There is no shortage of opportunities for NFL bettors to make some cash each week. However, a sports bettor needs to not only have a system of analysis in place, but he needs to know how to use that analysis to his advantage. Just taking the basic wagers into account (Moneyline, Over/Under, and Point Spread), the bettor has up to 48 wagering choices each week in the NFL. Pair that with the dozens of other bet options and there is money to be made by the savvy bettor.
Prior to placing any wager, a bettor needs to understand basic things like in the NFL a win is a win, whether it is by 1 point or 30 points. Whereas in college football there's much more at stake for top teams (other than just winning), running up the score is sometimes necessary to solidify a high ranking in college polls.
So, a 13-1 team playing at home and giving 14 points to a 2-12 team may seem like easy money, you have to bear in mind that once an NFL team gets a lead they either put backup players in or they run the ball over and over, not even trying to score more points.
This is just the beginning of what novice football bettors need to know, so let's get into some further analysis and useful tips for the novice (and expert) football gambler.
We don't guarantee to make you a fortune, but hopefully some of these tips can give you an edge in your analysis and avoid common pitfalls before risking real dollar.
1) Situational Betting
Breaking down an NFL matchup starts with reviewing the recent performance of each team. First off, don't get caught up with wagering on a team just because they were blown out the previous week. Too many bettors do this. Momentum has its place in the NFL, but it isn't nearly as prominent as it is in college football.
With that being said, there are situational aspects you can watch for:
- Blown out on the road: Teams that are playing at home on the week following an embarrassing road loss generally play fairly well. It has nothing to do with momentum, motivation or extra effort either. Players in the NFL are professionals and each week is its own animal. However, the numbers dictate that this trend works if you stick with it over time.
- Jet lag: Anyone who has traveled from one side of the country to the other understands how much of an effect jet lag can have. Well, NFL players are people too, just like you and I. For example, let's say the San Diego Chargers have a few home games in a row against the New England Patriots and New York Jets, and they win both handily. The following week they hit the road to play a subpar Miami team and manage to lose, despite being 10-point favorites. The NFL analysts and announcers will tell you that it's just the crazy nature of the league. In actuality, what you had was two teams from the east coast who traveled 3,000 to play in San Diego and came up short. You then had a San Diego team that traveled cross-country and couldn't hand with a lowly Miami team. Coincidence? Maybe, but statistically speaking, this is a good angle to include in your game breakdown.
- Bye week: Some analysts will tell you that the bye week is good for a team, while others tell you it is bad. The truth is somewhere in the middle and depends on how the team was playing entering their bye week and where the game is being played. As a general rule, teams that are on a roll entering their bye week often come out after the bye a bit flat, especially if they are facing a road game. Conversely, teams that enter their bye playing poorly will normally come out of the bye with a strong performance. Again, could it be a coincidence? Sure, but the numbers bear this trend out, and that is what betting is all about to some extent, playing trends and scenarios.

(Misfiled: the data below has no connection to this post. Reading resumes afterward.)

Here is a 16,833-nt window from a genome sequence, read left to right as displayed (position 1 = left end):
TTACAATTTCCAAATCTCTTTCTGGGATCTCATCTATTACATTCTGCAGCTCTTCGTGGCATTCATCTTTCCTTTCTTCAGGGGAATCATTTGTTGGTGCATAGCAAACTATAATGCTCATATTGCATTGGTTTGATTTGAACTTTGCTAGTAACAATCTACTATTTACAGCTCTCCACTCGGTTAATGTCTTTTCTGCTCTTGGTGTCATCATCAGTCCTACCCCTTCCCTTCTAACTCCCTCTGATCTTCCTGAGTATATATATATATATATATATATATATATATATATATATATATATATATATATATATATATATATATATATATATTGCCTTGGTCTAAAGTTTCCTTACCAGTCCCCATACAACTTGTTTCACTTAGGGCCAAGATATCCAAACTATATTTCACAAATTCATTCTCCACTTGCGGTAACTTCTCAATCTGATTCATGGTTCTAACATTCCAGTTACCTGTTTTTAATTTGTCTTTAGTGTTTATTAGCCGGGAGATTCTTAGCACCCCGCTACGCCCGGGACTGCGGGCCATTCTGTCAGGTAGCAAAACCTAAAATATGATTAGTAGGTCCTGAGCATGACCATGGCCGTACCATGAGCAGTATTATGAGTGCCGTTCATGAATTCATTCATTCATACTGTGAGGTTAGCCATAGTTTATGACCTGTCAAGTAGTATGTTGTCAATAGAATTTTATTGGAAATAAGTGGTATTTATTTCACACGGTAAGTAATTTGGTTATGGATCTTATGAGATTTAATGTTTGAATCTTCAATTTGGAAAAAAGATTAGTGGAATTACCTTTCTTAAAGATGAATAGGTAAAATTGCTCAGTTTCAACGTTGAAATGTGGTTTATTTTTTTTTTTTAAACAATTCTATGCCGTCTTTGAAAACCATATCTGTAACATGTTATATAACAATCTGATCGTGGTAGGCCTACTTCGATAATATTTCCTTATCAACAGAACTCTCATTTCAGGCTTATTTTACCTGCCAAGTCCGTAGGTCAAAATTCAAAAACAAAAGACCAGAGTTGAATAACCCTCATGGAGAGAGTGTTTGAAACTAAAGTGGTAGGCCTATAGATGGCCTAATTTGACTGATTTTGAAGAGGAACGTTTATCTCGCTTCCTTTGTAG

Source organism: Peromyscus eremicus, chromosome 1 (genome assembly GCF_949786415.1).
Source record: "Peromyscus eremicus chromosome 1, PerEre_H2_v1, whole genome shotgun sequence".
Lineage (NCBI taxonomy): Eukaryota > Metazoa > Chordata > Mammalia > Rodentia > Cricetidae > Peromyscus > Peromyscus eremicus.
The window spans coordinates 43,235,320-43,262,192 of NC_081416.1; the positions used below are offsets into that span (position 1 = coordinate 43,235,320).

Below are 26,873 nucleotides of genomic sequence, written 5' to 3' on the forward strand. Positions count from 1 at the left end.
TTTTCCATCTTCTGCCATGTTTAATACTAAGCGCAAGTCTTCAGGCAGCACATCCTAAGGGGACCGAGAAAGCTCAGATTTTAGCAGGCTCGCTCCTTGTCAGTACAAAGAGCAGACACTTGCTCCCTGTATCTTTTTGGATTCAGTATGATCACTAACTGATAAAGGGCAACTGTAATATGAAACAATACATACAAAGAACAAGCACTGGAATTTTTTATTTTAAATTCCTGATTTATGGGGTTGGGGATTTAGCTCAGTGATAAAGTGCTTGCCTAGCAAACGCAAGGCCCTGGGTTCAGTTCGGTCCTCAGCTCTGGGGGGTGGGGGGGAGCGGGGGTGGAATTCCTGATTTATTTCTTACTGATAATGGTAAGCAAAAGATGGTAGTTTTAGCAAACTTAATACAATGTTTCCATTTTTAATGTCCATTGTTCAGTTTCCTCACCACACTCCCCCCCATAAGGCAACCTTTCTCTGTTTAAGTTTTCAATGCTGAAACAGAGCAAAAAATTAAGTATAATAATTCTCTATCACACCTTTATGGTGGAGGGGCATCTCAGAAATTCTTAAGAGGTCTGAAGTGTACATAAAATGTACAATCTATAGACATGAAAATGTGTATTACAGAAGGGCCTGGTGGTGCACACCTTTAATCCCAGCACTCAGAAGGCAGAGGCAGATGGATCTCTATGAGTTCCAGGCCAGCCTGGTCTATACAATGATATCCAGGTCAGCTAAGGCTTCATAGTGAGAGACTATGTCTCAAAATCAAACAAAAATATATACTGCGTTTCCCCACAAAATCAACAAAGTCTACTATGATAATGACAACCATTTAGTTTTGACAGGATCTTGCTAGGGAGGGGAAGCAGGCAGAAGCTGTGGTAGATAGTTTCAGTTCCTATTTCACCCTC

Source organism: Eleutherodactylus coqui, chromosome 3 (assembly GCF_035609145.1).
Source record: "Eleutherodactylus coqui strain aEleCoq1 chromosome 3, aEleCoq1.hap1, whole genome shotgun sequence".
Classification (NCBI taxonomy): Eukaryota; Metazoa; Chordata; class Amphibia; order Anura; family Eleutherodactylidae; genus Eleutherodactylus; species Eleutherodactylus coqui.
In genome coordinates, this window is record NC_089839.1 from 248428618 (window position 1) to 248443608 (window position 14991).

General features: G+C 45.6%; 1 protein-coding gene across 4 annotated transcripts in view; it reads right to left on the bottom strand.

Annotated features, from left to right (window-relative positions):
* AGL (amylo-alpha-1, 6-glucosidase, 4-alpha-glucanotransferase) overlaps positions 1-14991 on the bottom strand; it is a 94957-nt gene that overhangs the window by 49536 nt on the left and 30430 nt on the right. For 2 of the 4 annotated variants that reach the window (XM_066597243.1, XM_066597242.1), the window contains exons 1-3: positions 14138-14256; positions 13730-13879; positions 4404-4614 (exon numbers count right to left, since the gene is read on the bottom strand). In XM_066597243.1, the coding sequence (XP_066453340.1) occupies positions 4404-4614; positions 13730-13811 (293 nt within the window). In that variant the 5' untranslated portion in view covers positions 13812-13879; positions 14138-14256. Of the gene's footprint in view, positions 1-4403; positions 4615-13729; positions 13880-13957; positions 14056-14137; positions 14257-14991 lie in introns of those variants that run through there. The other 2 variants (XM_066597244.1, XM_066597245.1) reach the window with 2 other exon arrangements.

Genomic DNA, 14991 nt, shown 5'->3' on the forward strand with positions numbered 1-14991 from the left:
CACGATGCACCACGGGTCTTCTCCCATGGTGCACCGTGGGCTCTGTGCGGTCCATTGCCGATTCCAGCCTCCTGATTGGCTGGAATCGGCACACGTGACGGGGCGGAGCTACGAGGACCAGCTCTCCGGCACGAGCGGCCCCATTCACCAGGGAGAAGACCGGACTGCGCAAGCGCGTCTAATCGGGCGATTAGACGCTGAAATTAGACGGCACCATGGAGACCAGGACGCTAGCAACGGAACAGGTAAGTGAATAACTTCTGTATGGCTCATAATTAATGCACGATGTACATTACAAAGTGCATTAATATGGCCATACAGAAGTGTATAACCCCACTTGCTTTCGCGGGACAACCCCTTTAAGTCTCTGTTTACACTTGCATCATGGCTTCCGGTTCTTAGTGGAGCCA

- Teams going in opposite directions: This was touched upon briefly with a team coming off a bad road loss, but it goes further than that. One of the most profitable betting angles to explore is where a team that has a string of losses is matched up against a team on a winning streak. You will hear the analysts praising the favored team, saying how they are on a Super Bowl quest. Yes, they are professionals, but they are regular guys too, and they watch TV and listen to these analysts. Becoming overconfident can and does happen. When breaking down a matchup, listen to what is being said in the media, as this can often artificially inflate a line.
Let's get into some other tips you can use to your advantage:
2) Game Analysis
You came here to learn how to break down and analyze an NFL game, so do it! Any game you are considering wagering on should be thoroughly reviewed on every level. Hunches and feelings mean absolutely nothing when it comes to sports wagering.
3) Never Dismiss Underdogs
No, I'm not saying that underdogs are always the way to go. However, too many bettors dismiss a team because they don't seem to have a chance to win. So what? It isn't about who wins, it's about who covers the spread.
4) Bet Early
NFL lines move over the course of the week. The reason is that the original line was soft and everyone is betting on the same side. Check the lines as soon as they come out and find a few you can use to your advantage. It gets tougher to win with each passing day and each subsequent line change. Speaking of line changing.
5) Watch for Changing Spreads
As just mentioned, lines are adjusted during the week to even out the betting. If too many people are betting a favorite, the line will increase to get bettors on the other side. Don't fall for this swing and think that the line is increasing because the favorite is a sure thing. However, you still want to keep up on any injuries or late information that could be altering the spread.